Having lost her son 24 years ago in China’s deadly military crackdown, a retired professor continues to demand justice.
Tens of thousands have gathered in central Hong Hong to mark the 26th anniversary of China’s Tiananmen Square crackdown, which saw hundreds of pro-democracy protesters killed by security forces in central Beijing.
Six football pitches in Victoria Park were filled on Thursday with sombre crowds who held candles aloft as they paid silent tribute to the dead.
Organisers said that 135,000 had attended the commemoration.
Students later took to the stage and burned a copy of Hong Kong’s mini-constitution, or Basic Law, saying it “restricted democracy”.
Hong Kong is the only location on Chinese soil to commemorate the military’s crushing of pro-democracy protests in central Beijing in 1989.
Hundreds – by some estimates more than a thousand – died after the Communist Party sent tanks to disperse demonstrations at the square in the heart of Beijing, where student-led protesters had staged a peaceful seven-week sit-in to demand democratic reforms.
The US called for “an official accounting of the victims” of the 1989 crackdown on Thursday, as well as the release from prison of those serving Tiananmen-related sentences.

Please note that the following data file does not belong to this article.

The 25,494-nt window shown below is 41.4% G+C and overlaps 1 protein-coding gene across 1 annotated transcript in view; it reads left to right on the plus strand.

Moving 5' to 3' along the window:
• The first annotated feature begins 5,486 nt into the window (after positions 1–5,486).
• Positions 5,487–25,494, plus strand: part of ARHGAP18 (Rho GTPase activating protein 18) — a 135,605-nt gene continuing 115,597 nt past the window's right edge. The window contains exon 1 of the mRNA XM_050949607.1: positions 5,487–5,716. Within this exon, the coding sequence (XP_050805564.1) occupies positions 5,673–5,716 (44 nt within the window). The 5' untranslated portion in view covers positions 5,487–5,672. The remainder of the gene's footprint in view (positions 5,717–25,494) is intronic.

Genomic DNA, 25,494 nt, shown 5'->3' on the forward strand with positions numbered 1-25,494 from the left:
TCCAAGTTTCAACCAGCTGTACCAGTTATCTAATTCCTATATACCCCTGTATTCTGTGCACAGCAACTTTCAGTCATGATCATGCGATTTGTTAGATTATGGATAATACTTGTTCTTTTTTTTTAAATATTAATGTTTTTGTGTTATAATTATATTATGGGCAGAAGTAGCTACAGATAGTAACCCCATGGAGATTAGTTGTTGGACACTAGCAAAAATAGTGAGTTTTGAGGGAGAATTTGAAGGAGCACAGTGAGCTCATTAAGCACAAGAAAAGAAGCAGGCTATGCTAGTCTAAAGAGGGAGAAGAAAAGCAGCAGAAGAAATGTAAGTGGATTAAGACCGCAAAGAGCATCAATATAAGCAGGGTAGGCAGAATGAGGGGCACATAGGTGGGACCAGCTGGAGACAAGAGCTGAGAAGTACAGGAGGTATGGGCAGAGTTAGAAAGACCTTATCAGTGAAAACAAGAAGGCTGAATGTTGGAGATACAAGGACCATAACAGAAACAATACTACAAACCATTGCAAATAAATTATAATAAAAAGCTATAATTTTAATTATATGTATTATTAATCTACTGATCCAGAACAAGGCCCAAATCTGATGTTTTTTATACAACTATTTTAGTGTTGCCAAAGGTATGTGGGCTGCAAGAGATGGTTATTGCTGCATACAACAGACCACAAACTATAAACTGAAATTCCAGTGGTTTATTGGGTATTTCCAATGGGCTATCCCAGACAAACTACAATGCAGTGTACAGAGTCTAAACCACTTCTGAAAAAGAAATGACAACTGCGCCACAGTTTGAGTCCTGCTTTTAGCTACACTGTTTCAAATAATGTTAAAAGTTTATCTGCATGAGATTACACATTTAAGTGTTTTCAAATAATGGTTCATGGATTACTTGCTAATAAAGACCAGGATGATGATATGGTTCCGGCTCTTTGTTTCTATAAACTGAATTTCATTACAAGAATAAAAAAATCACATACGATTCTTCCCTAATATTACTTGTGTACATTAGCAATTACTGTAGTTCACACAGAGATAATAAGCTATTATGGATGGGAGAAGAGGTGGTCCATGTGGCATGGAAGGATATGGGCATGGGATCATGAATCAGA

The US State Department also urged a halt to the harassment and detention of those who want to commemorate the anniversary.
Chinese Human Rights Defenders, a US-based group, said state security had detained dozens of activists in the Chinese provinces of Shaanxi and Hunan in advance of this year’s anniversary.
Zhang Xianling, 77, whose then 19-year-old son was killed during the crackdown, said she visited his grave in Beijing on Thursday, where dozens of plainclothes security staff stood watching.
More than seven security officers remain near her apartment, with two guarding her door, she told AFP news agency.
In Taiwan, prominent former student leaders who were at Tiananmen – Wuer Kaixi and Wang Dan – spoke to a crowd of hundreds in the capital Taipei, some of whom carried yellow umbrellas, the symbol of Hong Kong’s pro-democracy movement.